Students should donate more blood

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Students should donate more blood

Dallon Lewis, [email protected]

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Saving a human life does not automatically make a person some mysterious savior that walks among us. However, that doesn’t mean you shouldn’t feel good about donating blood. Go out of your way and save a life.
It’s easy to let yourself fall into a bubble of self-importance. Students walk through campus with headphones in and blissfully ignore their surroundings. These surroundings may happen to include a blood drive that could potentially alter the course of a person’s life. Somebody that you might not even know. Perhaps you are thinking about becoming a blood donor and you want to know if giving blood really makes a difference. Let me tell you, it does. Don’t miss the chance to donate blood next time. Also, you can still go to any blood center and donate blood there.
Every two seconds someone in the U.S. needs blood, according to the American Red Cross. It is essential for surgeries, cancer treatment, chronic illnesses and traumatic injuries. Whether a patient receives whole blood, red cells, platelets or plasma, this lifesaving care starts with one person making a generous donation.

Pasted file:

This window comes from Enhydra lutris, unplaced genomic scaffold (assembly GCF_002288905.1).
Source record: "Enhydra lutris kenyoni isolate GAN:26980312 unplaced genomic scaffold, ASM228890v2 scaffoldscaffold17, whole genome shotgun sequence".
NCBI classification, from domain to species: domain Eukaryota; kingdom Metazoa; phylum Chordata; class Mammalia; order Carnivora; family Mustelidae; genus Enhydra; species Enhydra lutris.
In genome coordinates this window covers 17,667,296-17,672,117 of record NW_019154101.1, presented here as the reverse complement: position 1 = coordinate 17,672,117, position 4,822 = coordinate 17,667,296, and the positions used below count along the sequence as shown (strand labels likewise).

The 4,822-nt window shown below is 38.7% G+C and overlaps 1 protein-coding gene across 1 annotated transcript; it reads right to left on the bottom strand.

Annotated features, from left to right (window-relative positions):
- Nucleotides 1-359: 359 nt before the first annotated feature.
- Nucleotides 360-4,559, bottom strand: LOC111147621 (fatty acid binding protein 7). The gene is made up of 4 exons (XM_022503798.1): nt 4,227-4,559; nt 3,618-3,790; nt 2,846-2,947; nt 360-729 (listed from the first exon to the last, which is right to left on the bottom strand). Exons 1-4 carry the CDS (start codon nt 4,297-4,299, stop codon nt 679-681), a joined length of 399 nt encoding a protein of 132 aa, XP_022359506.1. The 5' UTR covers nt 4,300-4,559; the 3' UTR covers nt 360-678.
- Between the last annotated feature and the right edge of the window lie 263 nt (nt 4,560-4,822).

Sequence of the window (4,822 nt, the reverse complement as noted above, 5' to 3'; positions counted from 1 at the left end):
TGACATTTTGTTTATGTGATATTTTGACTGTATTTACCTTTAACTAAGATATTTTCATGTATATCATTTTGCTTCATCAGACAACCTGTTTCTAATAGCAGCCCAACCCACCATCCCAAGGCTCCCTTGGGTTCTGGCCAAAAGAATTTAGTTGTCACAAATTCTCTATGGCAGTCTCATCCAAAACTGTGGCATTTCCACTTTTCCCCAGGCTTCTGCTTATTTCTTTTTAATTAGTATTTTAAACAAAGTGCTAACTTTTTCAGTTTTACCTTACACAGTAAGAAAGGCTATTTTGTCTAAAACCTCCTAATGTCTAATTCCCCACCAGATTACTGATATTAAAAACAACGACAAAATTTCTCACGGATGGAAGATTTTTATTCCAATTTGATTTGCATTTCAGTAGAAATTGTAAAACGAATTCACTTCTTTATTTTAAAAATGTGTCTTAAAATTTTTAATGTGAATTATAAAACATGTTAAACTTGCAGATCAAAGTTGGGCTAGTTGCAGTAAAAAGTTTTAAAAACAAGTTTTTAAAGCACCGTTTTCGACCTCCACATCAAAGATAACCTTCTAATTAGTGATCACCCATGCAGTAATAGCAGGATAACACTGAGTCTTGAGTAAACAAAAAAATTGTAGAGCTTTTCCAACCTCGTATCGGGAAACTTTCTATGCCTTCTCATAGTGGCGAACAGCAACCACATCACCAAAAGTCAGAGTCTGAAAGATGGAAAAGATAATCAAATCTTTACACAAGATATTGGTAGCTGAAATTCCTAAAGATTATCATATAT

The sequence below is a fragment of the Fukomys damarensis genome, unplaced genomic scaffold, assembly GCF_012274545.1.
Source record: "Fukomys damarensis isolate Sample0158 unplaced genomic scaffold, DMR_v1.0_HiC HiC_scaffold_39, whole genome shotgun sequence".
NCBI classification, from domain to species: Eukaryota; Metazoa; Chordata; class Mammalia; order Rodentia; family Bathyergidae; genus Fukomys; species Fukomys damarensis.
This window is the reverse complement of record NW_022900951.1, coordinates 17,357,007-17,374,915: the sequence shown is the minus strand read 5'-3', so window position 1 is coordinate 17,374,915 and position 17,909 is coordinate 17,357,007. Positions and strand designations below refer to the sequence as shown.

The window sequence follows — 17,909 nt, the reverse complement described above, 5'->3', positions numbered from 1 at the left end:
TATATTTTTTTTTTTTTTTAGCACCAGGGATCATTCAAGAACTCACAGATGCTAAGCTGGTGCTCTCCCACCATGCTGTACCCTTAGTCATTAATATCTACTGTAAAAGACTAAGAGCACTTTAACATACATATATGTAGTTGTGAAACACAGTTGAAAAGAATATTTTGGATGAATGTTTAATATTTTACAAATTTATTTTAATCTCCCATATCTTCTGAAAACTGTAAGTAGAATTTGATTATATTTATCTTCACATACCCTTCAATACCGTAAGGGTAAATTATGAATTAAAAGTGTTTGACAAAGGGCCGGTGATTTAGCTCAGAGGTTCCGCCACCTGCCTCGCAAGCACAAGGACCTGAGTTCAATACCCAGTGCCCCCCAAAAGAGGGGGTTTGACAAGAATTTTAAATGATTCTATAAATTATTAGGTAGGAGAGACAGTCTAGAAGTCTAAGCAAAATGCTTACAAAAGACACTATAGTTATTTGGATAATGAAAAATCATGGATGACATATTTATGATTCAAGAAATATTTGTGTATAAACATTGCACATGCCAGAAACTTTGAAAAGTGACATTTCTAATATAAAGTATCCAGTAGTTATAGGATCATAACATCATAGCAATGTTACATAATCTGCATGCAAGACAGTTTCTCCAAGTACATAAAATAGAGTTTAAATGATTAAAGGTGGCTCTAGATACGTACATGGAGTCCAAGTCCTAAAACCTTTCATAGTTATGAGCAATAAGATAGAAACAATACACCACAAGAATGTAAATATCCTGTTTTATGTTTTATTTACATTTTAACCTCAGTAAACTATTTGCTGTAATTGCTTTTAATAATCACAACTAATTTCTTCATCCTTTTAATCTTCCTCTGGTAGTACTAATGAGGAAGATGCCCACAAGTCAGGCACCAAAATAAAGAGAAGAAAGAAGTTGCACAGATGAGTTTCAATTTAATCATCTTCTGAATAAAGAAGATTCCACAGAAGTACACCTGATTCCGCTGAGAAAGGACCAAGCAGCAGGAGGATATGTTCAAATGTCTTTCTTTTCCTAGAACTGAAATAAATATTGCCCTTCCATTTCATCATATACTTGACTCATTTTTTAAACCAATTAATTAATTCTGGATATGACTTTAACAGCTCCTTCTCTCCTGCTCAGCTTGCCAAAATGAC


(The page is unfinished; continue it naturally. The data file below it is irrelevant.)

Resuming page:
The Red Cross provides about 40 percent of our nation’s blood and blood components which all come from generous donors. But supply can’t always meet demand because only about three percent of age-eligible people donate blood yearly.
Each year, an estimated six million people in the U.S. donate blood. About 45 percent of people in the U.S. have Group O, positive or negative, blood; the proportion is higher among Hispanics (57 percent) and African Americans (51 percent).
Almost everyone during their life will know someone who needs a blood transfusion. They may be car accident or trauma victims, cancer or transplant patients or people with sickle cell disease or other blood disorders. Please don’t be selfish.
Doing something for free for somebody is never attractive but at times necessary. If blood donation centers really want students to donate then they should offer up more incentives. It doesn’t even have to be anything super expensive. We love free stuff here.
Everyone, especially college students, enjoy anything free. Clothes, food or even extra credit from a professor will prompt more students to donate blood.
If you need to boost your donations take this approach, we don’t mind free swag or food. Although just knowing you are making a difference should be enough of an award.
In the end it’d be better to promote a culture of giving because one day we may need it ourselves.